Five Year Shoes were trailblazers in a number of ways. Their choice of material was eclectic in the extreme. Unlike many local bands on the circuit, they seldom included “cover” versions of rock standards in their sets, preferring instead to feature their own left-field material. They never shied from musical experimentation either; organ and stylophone were enthusiastically incorporated into their instrumental arsenal – regardless of the limited ability of any of the band members to play such instruments. Furthermore, they were amongst the first of the Bolton bands to get serious over their choice of equipment – they were the first band I ever saw with snazzy Orange amplification (Rob explained that he and Dave made a special trip to London to Clifford Cooper’s shop to buy them), they always used Fender guitars (Dave’s left-handed Stratocaster and Rob’s Precision Bass) and pioneered, at least locally, the use of such devices as the Watkins Copycat (which Rob used to agonising effect to enter Phil’s Crystal World) and a thing called a Sound Rotator, which made a guitar sound like your stomach does after a particular hot and liquid curry.
Best of all, they had their own van – a blue Commer LD that became a local legend in its own right, not least for its annual role as the conveyance of choice for an unfeasibly high percentage of Bolton’s youth to the Reading Festival – a mission which it only seldom failed to accomplish, despite its age, attention-seeking hunger for maintenance and the dodgy structural integrity of its wheel arches! But, perhaps, most memorable of all were the songs, their titles and their lyrics. Five Year Shoes preceded Half Man Half Biscuit by ten years in coming up with song titles that made you stop dead in your tracks before doubling up with laughter.
I have great personal reason to be grateful to Rob and Five Year Shoes. When my first gigging band, Mandella, were starting out, Rob, Dave and and Phil were all very generous with their support and advice. Rob let me use his treasured Orange amp and speakers on several occasions, and they even provided the use of their van to get us to early gigs. Thanks guys. Throughout 1975 and 1976, Five Year Shoes and The Cakes were almost literally joined at the hip. In fact, we were joined at the drummer, as both bands shared Phil Drake’s sticksman services (neither of our gig diaries were sufficiently full for this arrangement to become a logistical problem!) Phil passed away in December 1982 and is still fondly remembered by all of us who came into contact with him.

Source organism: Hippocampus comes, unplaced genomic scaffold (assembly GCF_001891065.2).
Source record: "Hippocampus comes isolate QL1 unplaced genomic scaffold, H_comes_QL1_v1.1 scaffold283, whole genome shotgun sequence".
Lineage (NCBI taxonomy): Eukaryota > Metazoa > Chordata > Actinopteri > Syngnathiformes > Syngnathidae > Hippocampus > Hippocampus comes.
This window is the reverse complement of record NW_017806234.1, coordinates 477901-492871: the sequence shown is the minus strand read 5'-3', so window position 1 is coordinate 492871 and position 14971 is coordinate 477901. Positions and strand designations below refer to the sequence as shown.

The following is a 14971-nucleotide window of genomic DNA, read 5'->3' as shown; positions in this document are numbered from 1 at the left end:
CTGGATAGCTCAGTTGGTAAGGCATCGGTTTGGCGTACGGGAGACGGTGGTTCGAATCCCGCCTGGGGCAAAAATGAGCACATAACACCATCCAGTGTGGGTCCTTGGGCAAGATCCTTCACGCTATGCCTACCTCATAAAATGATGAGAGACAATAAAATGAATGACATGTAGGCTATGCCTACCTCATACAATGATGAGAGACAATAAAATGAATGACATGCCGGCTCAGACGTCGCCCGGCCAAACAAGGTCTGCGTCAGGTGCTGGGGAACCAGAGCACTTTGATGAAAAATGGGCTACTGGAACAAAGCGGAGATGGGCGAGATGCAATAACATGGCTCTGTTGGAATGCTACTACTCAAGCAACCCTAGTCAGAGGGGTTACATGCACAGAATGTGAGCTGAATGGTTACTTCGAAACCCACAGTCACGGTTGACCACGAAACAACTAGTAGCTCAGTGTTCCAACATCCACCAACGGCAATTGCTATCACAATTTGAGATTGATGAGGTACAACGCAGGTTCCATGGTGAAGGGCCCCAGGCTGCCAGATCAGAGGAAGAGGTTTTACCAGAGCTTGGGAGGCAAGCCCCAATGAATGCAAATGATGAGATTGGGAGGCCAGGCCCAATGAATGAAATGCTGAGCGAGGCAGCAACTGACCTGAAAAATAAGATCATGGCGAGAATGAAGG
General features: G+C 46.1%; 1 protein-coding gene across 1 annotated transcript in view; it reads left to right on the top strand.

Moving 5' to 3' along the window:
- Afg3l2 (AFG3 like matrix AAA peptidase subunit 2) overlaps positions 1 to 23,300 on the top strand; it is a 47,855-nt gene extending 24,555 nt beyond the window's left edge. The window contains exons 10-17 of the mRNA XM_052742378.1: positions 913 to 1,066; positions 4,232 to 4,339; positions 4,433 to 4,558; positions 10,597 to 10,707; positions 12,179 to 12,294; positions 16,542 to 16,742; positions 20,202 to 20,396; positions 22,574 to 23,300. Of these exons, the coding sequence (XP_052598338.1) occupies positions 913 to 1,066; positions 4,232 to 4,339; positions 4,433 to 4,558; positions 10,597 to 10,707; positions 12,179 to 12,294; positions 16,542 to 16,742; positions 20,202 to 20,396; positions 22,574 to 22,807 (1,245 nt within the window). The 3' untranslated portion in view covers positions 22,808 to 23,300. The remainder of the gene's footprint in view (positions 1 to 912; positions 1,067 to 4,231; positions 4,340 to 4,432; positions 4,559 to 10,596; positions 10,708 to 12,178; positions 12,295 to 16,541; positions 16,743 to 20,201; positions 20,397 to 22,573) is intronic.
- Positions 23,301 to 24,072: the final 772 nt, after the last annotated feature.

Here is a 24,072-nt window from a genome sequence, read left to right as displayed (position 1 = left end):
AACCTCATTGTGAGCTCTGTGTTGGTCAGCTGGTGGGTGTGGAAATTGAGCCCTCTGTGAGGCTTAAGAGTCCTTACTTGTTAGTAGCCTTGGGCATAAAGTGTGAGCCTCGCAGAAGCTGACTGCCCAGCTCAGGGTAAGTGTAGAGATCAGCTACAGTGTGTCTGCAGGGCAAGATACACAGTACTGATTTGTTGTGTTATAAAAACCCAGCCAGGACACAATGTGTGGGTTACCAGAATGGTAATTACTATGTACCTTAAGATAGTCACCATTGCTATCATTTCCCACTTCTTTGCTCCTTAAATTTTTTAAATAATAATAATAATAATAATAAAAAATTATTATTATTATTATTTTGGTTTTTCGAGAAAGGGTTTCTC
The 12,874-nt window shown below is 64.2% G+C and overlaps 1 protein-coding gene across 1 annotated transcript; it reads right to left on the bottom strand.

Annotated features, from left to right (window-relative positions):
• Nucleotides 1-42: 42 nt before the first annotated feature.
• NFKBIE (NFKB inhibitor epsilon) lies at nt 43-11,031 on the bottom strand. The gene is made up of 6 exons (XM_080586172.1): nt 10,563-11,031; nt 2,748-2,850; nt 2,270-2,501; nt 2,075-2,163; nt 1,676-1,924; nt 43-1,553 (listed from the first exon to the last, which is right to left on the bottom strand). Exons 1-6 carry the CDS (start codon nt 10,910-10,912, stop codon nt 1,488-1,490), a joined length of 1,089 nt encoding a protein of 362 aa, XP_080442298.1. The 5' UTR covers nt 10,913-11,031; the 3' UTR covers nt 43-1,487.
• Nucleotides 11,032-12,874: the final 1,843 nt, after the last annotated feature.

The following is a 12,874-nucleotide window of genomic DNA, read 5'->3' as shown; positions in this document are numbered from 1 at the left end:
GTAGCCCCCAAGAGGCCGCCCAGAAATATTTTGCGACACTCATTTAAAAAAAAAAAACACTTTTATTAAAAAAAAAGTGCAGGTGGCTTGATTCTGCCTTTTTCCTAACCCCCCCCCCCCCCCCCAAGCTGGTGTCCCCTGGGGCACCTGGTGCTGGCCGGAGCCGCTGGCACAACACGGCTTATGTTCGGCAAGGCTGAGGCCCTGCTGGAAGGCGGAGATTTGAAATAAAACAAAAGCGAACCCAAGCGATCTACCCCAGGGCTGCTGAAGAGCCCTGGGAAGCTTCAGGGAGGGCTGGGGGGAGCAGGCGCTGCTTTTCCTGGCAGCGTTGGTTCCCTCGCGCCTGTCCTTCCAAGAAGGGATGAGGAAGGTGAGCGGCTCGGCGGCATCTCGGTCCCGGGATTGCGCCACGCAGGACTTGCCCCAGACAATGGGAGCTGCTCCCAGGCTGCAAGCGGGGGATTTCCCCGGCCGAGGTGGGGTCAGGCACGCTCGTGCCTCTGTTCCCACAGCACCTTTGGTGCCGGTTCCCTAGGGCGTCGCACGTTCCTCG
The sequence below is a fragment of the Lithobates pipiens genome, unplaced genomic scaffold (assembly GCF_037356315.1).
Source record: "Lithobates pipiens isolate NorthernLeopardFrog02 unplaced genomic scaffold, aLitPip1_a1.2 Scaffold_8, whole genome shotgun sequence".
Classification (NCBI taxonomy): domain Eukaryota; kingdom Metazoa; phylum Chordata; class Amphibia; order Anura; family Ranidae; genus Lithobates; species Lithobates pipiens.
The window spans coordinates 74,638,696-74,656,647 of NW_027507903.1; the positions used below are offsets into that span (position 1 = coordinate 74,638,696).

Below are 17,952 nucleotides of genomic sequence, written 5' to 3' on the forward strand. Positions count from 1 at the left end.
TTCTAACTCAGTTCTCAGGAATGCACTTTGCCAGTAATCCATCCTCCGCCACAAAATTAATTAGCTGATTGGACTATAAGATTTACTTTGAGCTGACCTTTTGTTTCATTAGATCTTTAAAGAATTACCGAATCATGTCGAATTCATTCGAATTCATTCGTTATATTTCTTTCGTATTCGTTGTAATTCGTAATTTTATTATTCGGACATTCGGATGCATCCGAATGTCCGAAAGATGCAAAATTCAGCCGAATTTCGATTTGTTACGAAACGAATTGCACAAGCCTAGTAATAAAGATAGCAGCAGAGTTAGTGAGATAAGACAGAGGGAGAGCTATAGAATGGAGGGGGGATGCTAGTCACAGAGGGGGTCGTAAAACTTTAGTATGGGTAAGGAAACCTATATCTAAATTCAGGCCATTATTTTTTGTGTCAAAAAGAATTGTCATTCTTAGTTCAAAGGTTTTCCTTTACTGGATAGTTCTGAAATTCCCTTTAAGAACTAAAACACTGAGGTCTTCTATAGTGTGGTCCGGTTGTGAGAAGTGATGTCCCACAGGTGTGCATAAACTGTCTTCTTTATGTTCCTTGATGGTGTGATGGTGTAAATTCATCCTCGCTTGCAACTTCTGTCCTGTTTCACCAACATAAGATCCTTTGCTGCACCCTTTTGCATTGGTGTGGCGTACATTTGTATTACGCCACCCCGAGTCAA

And now, sadly, Rob is no longer with us. I loved his company. I loved to reminisce with him about those halcyon days in Bolton. I loved his anecdotes from his college days at Cambridge University (“Did I ever tell you the story of when I met Nick Drake at a Cambridge party?”) and I loved to hear his photograph-like recollections of the equipment that the various bands that played the Bolton venues like the iconic B.I.T. used. When the news of Rob’s passing started to spread, the most common comment that was made related to his gentle, stoic demeanour. Particularly to members of our next generation, he was noted for his calmness in stressful (usually sparked by another dire Wanderers’ performance) situations and his ability to shrug off any setbacks. Remarkably (or perhaps maybe not so) lots of people mentioned the apple that he always ate at half-time at Bolton matches… In all the time I knew him, I was only aware of him raising his voice in dissent on a couple of occasions; the first was at the Peoples’ Free Festival in Windsor Great Park in 1974 when Rob joined those attempting to defend the site against the hoards of police who had arrived to shift the grubby hippies off the Queen’s back lawn, and the second was far more recently, at the protest to reject rogue Bolton Wanderers’ owner, Ken Anderson, from the club – and even then he protested with a smile on his face!
Rob Lewis – it was a privilege to have known you. You brought a great deal of light to lives of everyone that you came into contact with, and we’ll never forget you. Our hearts go out to Valerie and the family and to your brother Dave.
Love and Best Wishes from everyone at At The Barrier.